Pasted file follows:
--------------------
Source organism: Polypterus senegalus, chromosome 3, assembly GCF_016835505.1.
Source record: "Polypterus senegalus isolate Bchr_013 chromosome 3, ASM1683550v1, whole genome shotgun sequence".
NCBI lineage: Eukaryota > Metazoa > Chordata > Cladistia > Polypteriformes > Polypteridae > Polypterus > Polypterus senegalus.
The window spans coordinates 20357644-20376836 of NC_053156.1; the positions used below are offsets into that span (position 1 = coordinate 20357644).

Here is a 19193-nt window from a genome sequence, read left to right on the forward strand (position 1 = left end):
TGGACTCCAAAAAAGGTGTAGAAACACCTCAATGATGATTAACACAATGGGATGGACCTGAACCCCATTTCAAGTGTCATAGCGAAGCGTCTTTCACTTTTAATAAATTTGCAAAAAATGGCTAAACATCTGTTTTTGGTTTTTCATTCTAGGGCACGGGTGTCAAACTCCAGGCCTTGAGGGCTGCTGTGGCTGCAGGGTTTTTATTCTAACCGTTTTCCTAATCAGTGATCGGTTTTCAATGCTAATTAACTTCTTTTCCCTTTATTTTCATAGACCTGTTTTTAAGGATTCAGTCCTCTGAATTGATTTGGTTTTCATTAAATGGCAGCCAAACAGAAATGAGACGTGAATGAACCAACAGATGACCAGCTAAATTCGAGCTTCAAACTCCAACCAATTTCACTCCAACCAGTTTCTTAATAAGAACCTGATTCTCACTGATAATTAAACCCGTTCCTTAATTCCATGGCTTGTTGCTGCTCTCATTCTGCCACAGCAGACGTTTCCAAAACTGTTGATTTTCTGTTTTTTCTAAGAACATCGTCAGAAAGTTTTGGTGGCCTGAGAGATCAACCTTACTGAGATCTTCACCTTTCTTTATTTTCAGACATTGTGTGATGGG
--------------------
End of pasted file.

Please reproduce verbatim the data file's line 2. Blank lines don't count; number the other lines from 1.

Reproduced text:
Source record: "Polypterus senegalus isolate Bchr_013 chromosome 3, ASM1683550v1, whole genome shotgun sequence".